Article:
Ben breaks down the annual cost of homeownership into three categories, which total 5%.
Property tax: 1%
Home maintenance 1%
The cost of debt /cost of equity: 3%.
The 3% to the cost of debt and equity is where things get a bit more complicated.
The cost of debt is assumed to be around 3%, which is what Ben assumed would be the average interest on a mortgage at the time he made the video.
The 3% cost of equity is the difference between the expected return on your home vs. the expected return of investing in the stock market. It is the opportunity cost of owning a home rather than investing in the market.
Rather than me explain it, why don’t I let Ben Felix explain it in his own words in this video.
Limitations of the 5% rule
I’m a fan of Ben’s YouTube channel and Podcast. He approaches all financial decisions from a hyper-rational point of view. The 5% rule makes sense to me, but I was trained to think like an economist.
The 5% rule is based on the assumption that you would invest every penny that you were not putting into your house. Which, on paper, sounds great. But, in reality, we know that most people do not have the level of discipline required to invest the total amount of money they should be to make the 5% rule work.
The main reason I think owning a home is an excellent idea for most people is that while people are bad at saving, they are generally very good at making their mortgage payments. In that way, homeownership provides forced savings.
For that reason, I don’t think the 5% rule would work for most people.
The 50/20/30 rule
The 50/20/30 rule is a rule of thumb to help you create a simple budget.
Here’s how a 50/20/30 budget is broken down.
50% of your money should be spent on “needs.”
30% of your money should be spent on “wants.”
20% of your money should go to saving and investing.
If you are serious about getting your finances together and you want a quick and easy way to create your first budget, the 50/20/30 rule will do just fine.
Personally, I am not a fan of arbitrary spending and saving rules. It’s one of the reasons most people simply don’t use a budget.
A budget is nothing more than a “plan” for how you will spend your money. To quote Mike Tyson, “Everyone has a plan until you get punched in the mouth.” It’s easy to say that you won’t spend more than 30% of your income on “wants,” but once you leave your house, everyone you meet is trying to get you to part with your money. Sooner or later, your budget goes out the window.
Here’s a more straightforward, more effective way to manage your finances. Figure out how much money you need to contribute towards your financial goals each month, automate the savings, investing, and debt repayment process and spend whatever is leftover.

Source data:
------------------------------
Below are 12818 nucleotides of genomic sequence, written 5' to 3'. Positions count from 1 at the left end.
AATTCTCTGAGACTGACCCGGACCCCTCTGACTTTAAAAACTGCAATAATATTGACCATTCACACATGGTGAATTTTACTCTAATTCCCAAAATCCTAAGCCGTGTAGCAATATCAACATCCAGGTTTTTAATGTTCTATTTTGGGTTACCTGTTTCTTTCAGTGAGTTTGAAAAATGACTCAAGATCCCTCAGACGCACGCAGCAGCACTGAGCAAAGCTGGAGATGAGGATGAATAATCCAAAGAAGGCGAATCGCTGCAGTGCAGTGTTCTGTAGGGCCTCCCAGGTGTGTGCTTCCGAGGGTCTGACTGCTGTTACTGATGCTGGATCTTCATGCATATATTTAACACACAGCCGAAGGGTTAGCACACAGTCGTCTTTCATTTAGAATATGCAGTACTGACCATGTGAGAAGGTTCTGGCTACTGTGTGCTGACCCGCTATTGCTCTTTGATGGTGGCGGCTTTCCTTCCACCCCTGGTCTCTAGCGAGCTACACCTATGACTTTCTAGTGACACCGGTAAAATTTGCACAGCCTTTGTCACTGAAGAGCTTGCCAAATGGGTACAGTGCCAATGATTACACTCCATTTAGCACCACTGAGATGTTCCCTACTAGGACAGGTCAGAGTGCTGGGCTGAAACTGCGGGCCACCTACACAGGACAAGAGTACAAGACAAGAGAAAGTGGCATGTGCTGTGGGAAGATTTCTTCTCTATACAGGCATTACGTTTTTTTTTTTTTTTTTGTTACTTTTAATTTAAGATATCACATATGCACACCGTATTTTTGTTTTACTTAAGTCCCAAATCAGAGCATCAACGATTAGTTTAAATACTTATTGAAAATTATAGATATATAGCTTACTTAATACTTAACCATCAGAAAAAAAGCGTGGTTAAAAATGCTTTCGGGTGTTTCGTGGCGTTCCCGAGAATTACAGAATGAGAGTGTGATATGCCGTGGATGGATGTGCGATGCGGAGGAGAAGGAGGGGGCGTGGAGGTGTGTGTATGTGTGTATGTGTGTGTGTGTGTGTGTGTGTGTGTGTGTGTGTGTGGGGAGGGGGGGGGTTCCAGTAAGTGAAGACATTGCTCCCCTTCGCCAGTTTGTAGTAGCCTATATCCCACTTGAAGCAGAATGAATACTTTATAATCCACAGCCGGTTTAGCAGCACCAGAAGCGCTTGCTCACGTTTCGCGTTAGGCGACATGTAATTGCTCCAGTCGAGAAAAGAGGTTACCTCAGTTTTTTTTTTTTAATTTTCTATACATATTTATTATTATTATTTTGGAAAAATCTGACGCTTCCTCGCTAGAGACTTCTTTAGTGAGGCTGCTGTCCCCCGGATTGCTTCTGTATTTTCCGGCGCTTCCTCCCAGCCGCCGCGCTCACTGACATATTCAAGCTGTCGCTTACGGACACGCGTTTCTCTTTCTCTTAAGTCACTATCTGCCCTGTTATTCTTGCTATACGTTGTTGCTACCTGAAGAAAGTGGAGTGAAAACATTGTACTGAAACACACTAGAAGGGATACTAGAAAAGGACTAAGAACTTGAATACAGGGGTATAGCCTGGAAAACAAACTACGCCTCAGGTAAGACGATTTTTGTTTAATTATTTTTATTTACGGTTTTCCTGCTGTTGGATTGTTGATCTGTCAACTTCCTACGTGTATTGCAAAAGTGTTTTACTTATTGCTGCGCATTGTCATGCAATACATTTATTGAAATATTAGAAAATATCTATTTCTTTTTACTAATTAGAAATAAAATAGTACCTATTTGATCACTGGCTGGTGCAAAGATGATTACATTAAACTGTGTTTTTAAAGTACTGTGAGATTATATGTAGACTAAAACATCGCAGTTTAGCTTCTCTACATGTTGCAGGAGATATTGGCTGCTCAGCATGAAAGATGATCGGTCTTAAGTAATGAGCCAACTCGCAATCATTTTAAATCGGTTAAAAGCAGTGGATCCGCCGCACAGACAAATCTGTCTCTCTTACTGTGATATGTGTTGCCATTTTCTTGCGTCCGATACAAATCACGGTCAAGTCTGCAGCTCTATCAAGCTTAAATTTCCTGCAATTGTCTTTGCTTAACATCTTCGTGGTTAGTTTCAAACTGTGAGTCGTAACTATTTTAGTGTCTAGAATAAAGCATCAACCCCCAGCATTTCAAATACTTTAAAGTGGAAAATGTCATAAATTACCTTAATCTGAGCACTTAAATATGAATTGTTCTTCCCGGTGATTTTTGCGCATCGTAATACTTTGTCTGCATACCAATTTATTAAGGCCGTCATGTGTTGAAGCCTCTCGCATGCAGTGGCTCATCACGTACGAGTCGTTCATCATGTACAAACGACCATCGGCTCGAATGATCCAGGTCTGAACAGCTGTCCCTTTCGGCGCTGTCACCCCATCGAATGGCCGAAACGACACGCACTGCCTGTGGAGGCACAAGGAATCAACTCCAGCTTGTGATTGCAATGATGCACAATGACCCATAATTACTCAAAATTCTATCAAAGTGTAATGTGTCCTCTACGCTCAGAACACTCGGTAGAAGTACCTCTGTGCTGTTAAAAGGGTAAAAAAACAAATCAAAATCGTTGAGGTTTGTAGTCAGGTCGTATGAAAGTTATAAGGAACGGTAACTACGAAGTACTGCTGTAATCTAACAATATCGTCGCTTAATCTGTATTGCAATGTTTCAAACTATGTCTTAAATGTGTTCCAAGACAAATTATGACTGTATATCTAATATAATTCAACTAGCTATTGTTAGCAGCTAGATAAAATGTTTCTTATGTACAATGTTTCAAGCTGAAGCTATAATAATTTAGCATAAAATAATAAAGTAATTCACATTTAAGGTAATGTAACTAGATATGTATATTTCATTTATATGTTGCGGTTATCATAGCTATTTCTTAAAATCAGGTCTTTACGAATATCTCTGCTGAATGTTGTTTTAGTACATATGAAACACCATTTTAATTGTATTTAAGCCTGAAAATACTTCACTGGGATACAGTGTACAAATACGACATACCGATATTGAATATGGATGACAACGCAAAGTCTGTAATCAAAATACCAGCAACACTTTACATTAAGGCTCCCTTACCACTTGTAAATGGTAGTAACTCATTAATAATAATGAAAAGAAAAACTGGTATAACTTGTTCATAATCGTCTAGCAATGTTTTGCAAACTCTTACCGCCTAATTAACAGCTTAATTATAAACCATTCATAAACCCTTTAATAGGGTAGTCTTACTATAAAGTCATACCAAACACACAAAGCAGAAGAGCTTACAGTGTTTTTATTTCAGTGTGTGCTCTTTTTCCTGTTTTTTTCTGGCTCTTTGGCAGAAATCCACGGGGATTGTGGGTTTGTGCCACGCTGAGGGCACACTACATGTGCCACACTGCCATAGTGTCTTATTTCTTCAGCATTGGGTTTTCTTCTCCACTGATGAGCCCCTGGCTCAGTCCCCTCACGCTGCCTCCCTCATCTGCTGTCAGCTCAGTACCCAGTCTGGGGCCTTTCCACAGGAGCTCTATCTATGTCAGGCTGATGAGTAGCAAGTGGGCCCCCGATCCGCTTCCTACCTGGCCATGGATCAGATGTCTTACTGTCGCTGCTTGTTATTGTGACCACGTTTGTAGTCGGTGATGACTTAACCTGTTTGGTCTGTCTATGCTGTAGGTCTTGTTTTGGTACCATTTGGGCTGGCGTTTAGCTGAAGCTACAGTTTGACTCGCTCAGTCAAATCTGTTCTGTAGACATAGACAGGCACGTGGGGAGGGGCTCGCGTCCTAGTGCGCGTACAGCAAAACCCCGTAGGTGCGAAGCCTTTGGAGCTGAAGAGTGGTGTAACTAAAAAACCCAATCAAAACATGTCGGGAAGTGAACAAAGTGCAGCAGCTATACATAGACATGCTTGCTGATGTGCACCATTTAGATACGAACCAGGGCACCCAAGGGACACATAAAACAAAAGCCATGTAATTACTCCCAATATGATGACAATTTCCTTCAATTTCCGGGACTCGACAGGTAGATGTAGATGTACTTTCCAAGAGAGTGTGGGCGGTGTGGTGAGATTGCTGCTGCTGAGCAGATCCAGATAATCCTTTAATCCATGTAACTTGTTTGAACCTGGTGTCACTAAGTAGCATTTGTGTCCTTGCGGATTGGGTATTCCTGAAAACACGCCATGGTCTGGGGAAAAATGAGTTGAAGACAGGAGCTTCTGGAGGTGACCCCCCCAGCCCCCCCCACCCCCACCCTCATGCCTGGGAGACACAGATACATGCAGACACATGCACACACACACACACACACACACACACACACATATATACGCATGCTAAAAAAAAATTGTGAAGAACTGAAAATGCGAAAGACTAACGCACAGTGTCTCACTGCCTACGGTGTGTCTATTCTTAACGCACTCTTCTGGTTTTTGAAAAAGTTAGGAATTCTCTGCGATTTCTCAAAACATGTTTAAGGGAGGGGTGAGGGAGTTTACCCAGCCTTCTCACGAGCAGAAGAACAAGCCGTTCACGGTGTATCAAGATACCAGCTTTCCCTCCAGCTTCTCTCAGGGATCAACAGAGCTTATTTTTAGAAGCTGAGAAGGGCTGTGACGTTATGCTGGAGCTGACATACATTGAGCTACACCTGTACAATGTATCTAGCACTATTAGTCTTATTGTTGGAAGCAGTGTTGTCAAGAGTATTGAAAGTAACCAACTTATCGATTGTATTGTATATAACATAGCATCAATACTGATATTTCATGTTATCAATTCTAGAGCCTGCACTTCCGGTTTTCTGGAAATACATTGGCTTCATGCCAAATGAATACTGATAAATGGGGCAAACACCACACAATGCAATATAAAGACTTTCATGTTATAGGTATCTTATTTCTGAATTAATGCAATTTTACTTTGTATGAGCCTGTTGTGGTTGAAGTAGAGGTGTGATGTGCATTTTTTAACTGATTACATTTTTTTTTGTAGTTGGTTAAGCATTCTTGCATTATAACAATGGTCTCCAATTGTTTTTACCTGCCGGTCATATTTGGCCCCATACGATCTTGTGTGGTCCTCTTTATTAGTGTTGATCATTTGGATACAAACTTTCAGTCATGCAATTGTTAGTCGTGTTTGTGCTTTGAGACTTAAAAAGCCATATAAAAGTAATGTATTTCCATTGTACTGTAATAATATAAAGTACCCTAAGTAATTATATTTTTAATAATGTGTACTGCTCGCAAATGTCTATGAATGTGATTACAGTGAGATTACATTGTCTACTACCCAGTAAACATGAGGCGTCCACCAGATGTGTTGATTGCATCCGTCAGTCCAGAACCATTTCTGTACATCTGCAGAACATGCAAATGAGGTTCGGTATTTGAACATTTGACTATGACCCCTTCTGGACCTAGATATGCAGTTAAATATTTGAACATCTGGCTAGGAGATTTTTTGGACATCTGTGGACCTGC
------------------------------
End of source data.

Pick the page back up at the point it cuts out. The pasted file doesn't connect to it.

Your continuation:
The wealth equation
The wealth equation was created by Dr. Thomas J. Stanley, author of “The Millionaire Next Door.” It is intended as a rule of thumb to help you determine if you are as “wealthy as you should be,” given your current age.
The Wealth Equation= (10% X Age of breadwinner) X Household income. If you are age 40 and make $60,000 per year and your spouse is 44 and makes $89,000 per year, then according to the wealth equation, you should have a net worth of $655,600 (4.4 X $149,000).
While it is not an exact science, it is a useful gauge to determine if you are on track to hit your financial goals. If the wealth equation tells you should have an $800,000 net worth, and your net worth is only $75,000, you know you have some work to do.
The wealth equation does not make sense for young people
Given the reliance on age as a variable, the wealth equation does not work for younger people.
If you are 28 and just got promoted to making $125,000 per year, it’s not reasonable to expect that you would have a $350,000 net worth.
However, as you get older, the expectation is that you will be saving and investing more of your money. As time goes by, those savings begin to compound, and the wealth equation becomes a more useful tool to see if you are on track.
While I don’t put too much stock into the wealth equation, if it gets you focused on tracking your net worth and creating financial goals, that is, without a doubt, a good thing.
Financial rules of thumb are a great starting point
Financial rules of thumb can be a useful tool if they are used as intended as the first step of a more detailed research process.
For example, the 25 times rule is certainly not the only tool you want to use when planning your retirement. However, if you are starting from scratch and have no idea where to even begin, the 25 times rule can quickly can you in the ballpark and help you understand how much money you will need by retirement.